First, we convert the Laplacian to polar coordinates: $\Delta u =u_{rr}+\frac{1}{r}u_r+\frac{1}{r^2}$. Write $u=RP$, so that we can solve the problem of form $\frac{r^2R''+rR'}{R}+\frac{P''}{P}=0$

Now, notice that boundary condition (4) becomes $u(r,0)=u(r,\pi)=0$ in polar coordinates. This gives us a condition for periodicity in P, so that we can associate a negative eigenvalue $-\lambda_n=-\omega_n^2$ to it. Solving $P''+\omega_n^2 P=0$ gives us $P=A_n \cos (\omega_n \theta) + B_n \sin (\omega_n \theta)$. We can immediately eliminate the $A_n$ term, because of the boundary condition on $\theta=0$, and we can also conclude that $\omega_n \pi = n \pi$ means that our $\omega_n=n$, $\lambda = n^2$.

Now, we expect some equations of the form $r^m$ for the solution to R. Solving the Euler problem $r^2R+rR'=\lambda R$ gives $m(m-1)+m=n^2\rightarrow m = \pm n$. So $R=A_n r^n+B_n r^{-n}$. Neither term can be negated, as r does not tend to 0 or infinity. However, $A_0$ and $B_0$ can be ignored as they do not obey the periodic behaviour we expect.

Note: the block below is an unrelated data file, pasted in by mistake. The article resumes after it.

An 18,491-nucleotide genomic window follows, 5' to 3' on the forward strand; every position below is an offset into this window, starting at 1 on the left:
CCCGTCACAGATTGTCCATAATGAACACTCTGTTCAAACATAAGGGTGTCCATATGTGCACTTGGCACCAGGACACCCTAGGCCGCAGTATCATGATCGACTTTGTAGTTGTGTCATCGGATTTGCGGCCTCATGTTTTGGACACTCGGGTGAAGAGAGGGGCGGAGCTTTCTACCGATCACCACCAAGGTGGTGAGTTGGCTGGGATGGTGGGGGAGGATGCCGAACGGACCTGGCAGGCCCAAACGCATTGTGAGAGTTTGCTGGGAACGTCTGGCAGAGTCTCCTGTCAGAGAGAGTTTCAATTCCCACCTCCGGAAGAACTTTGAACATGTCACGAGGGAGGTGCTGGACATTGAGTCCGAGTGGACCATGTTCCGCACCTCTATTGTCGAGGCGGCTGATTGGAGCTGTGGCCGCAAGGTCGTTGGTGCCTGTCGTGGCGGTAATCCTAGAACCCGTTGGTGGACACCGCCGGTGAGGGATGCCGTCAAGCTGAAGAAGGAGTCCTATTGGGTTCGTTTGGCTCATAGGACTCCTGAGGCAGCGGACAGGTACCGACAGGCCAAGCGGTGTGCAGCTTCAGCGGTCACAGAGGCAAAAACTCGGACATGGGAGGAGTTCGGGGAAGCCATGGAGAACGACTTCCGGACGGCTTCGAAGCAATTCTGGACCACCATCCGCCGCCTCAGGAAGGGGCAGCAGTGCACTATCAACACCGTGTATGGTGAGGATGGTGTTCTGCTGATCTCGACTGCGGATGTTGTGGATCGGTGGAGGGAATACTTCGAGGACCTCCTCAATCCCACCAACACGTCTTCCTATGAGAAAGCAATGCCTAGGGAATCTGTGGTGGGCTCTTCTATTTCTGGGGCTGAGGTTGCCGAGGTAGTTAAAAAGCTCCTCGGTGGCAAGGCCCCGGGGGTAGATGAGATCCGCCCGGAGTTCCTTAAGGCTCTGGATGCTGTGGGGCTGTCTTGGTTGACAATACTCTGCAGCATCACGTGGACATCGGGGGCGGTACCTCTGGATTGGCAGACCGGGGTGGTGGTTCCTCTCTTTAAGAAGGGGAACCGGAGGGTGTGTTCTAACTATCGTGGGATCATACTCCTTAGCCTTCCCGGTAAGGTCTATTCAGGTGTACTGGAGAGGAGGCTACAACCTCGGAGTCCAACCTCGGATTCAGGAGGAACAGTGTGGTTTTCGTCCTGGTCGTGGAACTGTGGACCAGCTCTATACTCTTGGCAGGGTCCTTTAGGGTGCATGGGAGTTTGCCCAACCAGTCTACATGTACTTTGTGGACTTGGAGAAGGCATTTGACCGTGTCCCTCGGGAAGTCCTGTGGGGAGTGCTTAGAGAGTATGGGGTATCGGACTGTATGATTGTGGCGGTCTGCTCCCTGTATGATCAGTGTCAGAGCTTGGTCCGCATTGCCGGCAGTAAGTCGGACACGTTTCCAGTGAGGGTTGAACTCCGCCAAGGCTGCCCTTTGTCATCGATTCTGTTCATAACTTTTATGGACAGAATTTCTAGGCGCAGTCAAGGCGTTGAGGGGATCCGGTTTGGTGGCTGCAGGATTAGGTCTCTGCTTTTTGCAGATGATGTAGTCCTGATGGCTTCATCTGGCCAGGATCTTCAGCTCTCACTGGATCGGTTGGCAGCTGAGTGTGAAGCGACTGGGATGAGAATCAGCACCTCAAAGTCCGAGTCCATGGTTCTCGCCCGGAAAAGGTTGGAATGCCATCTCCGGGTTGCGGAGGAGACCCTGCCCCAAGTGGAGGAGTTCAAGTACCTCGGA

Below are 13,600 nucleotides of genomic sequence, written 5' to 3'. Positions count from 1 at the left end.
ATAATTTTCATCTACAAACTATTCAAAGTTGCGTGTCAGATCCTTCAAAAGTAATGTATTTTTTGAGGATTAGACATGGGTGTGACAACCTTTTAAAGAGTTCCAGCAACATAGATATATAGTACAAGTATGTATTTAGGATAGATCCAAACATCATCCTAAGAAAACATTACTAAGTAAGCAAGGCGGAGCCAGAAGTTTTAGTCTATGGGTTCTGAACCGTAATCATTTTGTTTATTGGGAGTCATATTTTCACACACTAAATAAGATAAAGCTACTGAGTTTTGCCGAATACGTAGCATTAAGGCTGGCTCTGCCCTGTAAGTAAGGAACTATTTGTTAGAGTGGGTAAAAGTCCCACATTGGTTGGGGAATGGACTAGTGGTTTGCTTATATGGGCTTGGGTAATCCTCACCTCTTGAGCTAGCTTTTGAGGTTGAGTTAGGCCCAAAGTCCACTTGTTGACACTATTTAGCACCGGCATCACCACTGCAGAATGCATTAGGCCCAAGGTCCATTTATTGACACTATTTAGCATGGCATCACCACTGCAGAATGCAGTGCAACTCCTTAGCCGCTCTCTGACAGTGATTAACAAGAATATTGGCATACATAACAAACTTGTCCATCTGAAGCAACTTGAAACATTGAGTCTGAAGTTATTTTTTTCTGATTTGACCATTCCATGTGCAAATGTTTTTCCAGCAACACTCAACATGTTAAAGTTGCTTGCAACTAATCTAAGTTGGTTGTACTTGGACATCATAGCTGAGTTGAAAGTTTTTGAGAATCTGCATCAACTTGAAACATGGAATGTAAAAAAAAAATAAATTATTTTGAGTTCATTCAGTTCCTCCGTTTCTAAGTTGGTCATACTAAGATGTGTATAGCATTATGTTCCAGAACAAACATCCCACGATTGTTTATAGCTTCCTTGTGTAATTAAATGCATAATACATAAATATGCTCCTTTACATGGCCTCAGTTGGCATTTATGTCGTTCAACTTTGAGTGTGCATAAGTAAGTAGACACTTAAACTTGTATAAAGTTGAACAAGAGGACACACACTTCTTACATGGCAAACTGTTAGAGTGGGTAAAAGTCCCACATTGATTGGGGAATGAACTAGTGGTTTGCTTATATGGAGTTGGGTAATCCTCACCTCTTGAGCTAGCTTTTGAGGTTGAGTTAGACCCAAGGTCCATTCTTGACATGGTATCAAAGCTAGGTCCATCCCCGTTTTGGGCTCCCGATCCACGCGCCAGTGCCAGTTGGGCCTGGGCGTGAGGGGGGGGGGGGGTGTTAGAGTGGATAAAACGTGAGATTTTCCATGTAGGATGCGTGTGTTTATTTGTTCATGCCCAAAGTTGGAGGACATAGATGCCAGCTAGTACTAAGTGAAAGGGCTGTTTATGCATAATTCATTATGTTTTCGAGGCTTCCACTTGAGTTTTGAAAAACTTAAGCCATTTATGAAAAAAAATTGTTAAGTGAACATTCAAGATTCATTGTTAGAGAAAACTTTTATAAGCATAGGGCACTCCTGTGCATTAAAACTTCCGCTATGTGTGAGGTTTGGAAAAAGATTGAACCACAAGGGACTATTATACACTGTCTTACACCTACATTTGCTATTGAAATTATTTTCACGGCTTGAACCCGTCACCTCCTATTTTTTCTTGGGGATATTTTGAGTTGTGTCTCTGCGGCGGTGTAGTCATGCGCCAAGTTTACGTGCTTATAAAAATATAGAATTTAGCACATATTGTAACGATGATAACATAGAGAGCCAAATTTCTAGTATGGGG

This gives general form $u(r,\theta) = \sum_{n=1}^\infty(A_n r^n+B_n r^{-n})\sin (n \theta)$. Now, we consider boundary conditions (2) and (3) in the cases $r=2, r=2^{-1}$ respectively.

Then

$u(2,\theta) = \sum_{n=1}^\infty(A_n 2^n+B_n 2^{-n})\sin (n \theta) = 1$ (2)

$u(2^{-1},\theta) = \sum_{n=1}^\infty(A_n 2^{-n}+B_n 2^{n})\sin (n \theta) = -1$ (3)

If we add these two summations together, this implies that $B_n=-A_n$. Use this simplification to find the fourier coefficients in (2):

$u(2,\theta) = \sum_{n=1}^\infty A_n (2^n - 2^{-n})\sin (n \theta) = 1$

Substitute $C_n=A_n(2^n-2^{-n})$. Then $C_n=\frac{2}{\pi}\int_0^\pi sin (n \theta) d\theta = \frac{4}{n\pi}$ for n odd, $0$ for n even.

So $u(r,\theta) = \sum_{n=1}^\infty \frac{4}{n\pi(2^n-2^{-n})} (r^n - r^{-n})\sin (n \theta)$

#### Victor Ivrii

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##### Re: FE-P4
« Reply #3 on: April 13, 2018, 06:40:51 AM »
Andrew